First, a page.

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S. Koreans go to the polls in parliamentary by-elections

All Headlines 06:00 October 28, 2009

SEOUL, Oct. 28 (Yonhap) -- Voters in five constituencies around the nation headed to the polls Wednesday for parliamentary by-elections that could affect the political fate of President Lee Myung-bak and the ruling Grand National Party (GNP) during the remaining half of his five-year term.

Only five seats of the National Assembly are up for grabs, but the by-elections have been likened to a "mini general election" as the five are widely spread across the nation, including two satellite cities of Seoul.

The voting began at 6 a.m. and will continue until 8 p.m., officials at the National Election Commission said, forecasting preliminary results will begin to be available from around 10 p.m. at the earliest.

The five Assembly seats were previously held by four GNP lawmakers and a legislator from the main opposition Democratic Party, all of whom have been forced to vacate their seats after being convicted of election law violations.

The GNP is already in a comfortable position with 167 seats in the 299-seat parliament, but a defeat in Wednesday's election could still cause problems for the party and potentially bring the demise of its two-month-old leadership.

The elections, being held in the second year of the Lee administration, could be considered a vote of confidence for the president and his ruling party, depending on the public backing for the opposition.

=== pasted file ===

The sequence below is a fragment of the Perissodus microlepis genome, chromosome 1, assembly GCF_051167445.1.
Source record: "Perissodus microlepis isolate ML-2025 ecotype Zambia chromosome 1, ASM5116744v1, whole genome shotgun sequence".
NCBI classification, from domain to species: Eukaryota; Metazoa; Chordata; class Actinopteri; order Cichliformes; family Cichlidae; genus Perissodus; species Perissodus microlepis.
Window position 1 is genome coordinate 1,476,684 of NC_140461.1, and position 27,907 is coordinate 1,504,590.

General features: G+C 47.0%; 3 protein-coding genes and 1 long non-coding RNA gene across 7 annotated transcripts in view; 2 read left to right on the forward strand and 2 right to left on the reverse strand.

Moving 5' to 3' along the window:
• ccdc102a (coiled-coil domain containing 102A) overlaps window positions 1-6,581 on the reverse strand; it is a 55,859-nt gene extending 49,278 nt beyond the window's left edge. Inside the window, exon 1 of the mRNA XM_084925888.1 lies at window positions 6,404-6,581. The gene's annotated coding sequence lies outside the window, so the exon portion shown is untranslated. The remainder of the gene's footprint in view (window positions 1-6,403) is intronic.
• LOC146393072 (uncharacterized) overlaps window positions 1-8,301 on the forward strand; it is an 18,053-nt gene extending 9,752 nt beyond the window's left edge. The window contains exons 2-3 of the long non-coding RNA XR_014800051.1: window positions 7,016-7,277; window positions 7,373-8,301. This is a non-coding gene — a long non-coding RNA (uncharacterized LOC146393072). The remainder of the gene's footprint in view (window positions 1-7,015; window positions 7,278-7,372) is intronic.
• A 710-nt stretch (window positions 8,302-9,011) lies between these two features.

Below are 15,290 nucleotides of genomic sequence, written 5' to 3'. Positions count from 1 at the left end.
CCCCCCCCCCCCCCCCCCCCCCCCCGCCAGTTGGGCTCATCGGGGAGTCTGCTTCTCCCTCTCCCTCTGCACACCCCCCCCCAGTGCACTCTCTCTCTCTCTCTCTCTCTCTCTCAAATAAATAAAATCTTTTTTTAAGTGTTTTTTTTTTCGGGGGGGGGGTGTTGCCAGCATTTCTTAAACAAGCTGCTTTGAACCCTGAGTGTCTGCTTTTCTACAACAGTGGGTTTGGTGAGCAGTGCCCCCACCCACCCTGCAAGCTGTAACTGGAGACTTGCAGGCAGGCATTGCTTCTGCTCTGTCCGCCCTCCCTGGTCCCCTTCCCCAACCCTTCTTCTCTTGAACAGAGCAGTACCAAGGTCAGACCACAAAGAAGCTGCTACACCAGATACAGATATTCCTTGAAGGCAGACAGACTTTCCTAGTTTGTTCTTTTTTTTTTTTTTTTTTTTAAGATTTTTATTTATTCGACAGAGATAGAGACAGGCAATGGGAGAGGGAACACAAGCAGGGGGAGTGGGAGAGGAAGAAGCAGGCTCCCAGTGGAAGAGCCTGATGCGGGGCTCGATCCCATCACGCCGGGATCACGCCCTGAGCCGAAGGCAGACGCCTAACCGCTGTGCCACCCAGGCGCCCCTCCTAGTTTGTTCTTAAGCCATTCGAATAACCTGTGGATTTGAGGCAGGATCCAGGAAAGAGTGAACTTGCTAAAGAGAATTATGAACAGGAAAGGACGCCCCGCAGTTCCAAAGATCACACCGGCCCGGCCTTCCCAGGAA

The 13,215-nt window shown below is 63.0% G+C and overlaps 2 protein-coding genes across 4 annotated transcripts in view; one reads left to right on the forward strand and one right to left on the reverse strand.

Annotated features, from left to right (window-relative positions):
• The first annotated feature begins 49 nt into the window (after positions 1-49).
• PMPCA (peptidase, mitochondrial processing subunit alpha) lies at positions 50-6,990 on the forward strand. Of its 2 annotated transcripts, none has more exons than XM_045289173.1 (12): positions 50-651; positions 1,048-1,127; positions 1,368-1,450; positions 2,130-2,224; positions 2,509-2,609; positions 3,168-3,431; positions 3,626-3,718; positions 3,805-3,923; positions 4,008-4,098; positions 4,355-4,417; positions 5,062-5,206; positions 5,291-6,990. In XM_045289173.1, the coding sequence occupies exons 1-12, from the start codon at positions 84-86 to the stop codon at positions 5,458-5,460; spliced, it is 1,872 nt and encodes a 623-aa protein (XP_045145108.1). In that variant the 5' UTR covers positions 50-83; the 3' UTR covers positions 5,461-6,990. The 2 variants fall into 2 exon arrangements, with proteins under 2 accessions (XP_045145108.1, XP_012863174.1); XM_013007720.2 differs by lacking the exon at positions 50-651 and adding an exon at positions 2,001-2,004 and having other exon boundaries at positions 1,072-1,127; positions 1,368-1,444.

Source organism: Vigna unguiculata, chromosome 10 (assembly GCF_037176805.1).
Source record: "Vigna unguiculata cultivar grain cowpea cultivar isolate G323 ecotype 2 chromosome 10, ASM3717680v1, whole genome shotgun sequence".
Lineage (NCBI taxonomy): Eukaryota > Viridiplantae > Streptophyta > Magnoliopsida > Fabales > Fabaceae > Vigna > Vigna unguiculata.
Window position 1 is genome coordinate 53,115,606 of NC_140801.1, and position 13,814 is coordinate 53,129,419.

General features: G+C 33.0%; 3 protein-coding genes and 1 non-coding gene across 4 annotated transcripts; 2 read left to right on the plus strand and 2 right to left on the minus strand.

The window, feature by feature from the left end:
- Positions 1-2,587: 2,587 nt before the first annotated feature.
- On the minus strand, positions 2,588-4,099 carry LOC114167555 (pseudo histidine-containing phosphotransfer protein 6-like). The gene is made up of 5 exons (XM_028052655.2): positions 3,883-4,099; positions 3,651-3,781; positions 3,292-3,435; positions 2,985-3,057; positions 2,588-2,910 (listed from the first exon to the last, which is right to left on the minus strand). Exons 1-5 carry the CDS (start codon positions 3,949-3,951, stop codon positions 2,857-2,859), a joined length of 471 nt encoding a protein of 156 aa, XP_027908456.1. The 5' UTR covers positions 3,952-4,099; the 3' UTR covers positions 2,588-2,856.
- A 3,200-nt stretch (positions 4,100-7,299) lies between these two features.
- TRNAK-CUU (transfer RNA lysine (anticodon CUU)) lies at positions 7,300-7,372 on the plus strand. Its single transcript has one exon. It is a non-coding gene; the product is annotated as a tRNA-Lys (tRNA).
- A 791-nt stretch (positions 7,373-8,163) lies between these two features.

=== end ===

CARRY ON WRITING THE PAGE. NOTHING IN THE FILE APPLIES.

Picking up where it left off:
The ruling party says it aims to win at least three of the five seats. No ruling party, including the now opposition Democratic Party, has been able to grab seats in recent Assembly by-elections.

Still, the party will have to take at least one of the two Assembly seats available in Seoul's satellite cities of Suwon and Ansan to claim victory as elections in Seoul and its surrounding areas are often considered a barometer of public support because of their relatively neutral political affiliation.

The main opposition party, too, acknowledges its taking of at least one of the two seats in the capital area will mean victory and growing public support for the opposition.

The party is also hoping to grab at least three seats in the by-elections.

"People must lash out a sharp whip and stop the Lee Myung-bak government's self-centered and one-sided rule," the chief of the Democratic Party, Rep, Chung Sye-kyun, said Tuesday, urging voters to cast their ballots not only for his party but also in opposition to the ruling party.

GNP chief Rep. Chung Mong-joon urged the people to punish the opposition party for its negative election campaign.

"We tried to make a promise to the people throughout our campaign for this election. And that is, we will focus all our efforts on reviving the economy; something that will be felt and enjoyed by everyone in this country, and that we will keep our promise to the voters," he said Tuesday.


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